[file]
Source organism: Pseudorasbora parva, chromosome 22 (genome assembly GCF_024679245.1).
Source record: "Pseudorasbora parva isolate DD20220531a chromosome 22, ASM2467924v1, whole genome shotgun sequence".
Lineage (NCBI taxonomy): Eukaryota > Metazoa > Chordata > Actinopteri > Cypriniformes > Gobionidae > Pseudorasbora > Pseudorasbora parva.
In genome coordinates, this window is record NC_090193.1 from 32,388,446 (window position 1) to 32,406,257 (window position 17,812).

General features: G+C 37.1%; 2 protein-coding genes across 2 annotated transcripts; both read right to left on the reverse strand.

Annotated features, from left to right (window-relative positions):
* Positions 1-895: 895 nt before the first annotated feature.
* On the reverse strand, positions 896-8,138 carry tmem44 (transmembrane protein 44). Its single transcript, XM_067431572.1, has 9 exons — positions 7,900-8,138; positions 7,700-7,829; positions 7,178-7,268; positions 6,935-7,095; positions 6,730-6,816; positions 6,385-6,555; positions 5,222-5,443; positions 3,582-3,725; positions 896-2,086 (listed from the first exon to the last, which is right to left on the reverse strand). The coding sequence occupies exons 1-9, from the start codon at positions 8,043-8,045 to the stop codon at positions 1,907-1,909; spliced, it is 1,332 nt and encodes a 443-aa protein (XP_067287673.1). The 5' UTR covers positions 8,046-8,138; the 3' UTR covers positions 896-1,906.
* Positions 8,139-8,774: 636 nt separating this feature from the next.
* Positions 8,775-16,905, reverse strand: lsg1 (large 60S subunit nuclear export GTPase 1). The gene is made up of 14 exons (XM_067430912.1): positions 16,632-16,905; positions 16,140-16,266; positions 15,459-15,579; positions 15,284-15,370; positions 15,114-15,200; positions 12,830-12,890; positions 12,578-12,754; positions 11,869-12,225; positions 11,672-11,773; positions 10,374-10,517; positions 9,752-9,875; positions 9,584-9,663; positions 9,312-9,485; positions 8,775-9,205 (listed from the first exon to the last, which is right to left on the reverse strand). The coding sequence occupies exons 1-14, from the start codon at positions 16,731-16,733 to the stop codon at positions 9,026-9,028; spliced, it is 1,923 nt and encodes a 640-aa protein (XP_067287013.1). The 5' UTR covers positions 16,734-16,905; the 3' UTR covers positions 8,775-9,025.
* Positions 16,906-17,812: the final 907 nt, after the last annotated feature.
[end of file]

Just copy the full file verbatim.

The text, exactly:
Source organism: Pseudorasbora parva, chromosome 22 (genome assembly GCF_024679245.1).
Source record: "Pseudorasbora parva isolate DD20220531a chromosome 22, ASM2467924v1, whole genome shotgun sequence".
Lineage (NCBI taxonomy): Eukaryota > Metazoa > Chordata > Actinopteri > Cypriniformes > Gobionidae > Pseudorasbora > Pseudorasbora parva.
In genome coordinates, this window is record NC_090193.1 from 32,388,446 (window position 1) to 32,406,257 (window position 17,812).

General features: G+C 37.1%; 2 protein-coding genes across 2 annotated transcripts; both read right to left on the reverse strand.

Annotated features, from left to right (window-relative positions):
* Positions 1-895: 895 nt before the first annotated feature.
* On the reverse strand, positions 896-8,138 carry tmem44 (transmembrane protein 44). Its single transcript, XM_067431572.1, has 9 exons — positions 7,900-8,138; positions 7,700-7,829; positions 7,178-7,268; positions 6,935-7,095; positions 6,730-6,816; positions 6,385-6,555; positions 5,222-5,443; positions 3,582-3,725; positions 896-2,086 (listed from the first exon to the last, which is right to left on the reverse strand). The coding sequence occupies exons 1-9, from the start codon at positions 8,043-8,045 to the stop codon at positions 1,907-1,909; spliced, it is 1,332 nt and encodes a 443-aa protein (XP_067287673.1). The 5' UTR covers positions 8,046-8,138; the 3' UTR covers positions 896-1,906.
* Positions 8,139-8,774: 636 nt separating this feature from the next.
* Positions 8,775-16,905, reverse strand: lsg1 (large 60S subunit nuclear export GTPase 1). The gene is made up of 14 exons (XM_067430912.1): positions 16,632-16,905; positions 16,140-16,266; positions 15,459-15,579; positions 15,284-15,370; positions 15,114-15,200; positions 12,830-12,890; positions 12,578-12,754; positions 11,869-12,225; positions 11,672-11,773; positions 10,374-10,517; positions 9,752-9,875; positions 9,584-9,663; positions 9,312-9,485; positions 8,775-9,205 (listed from the first exon to the last, which is right to left on the reverse strand). The coding sequence occupies exons 1-14, from the start codon at positions 16,731-16,733 to the stop codon at positions 9,026-9,028; spliced, it is 1,923 nt and encodes a 640-aa protein (XP_067287013.1). The 5' UTR covers positions 16,734-16,905; the 3' UTR covers positions 8,775-9,025.
* Positions 16,906-17,812: the final 907 nt, after the last annotated feature.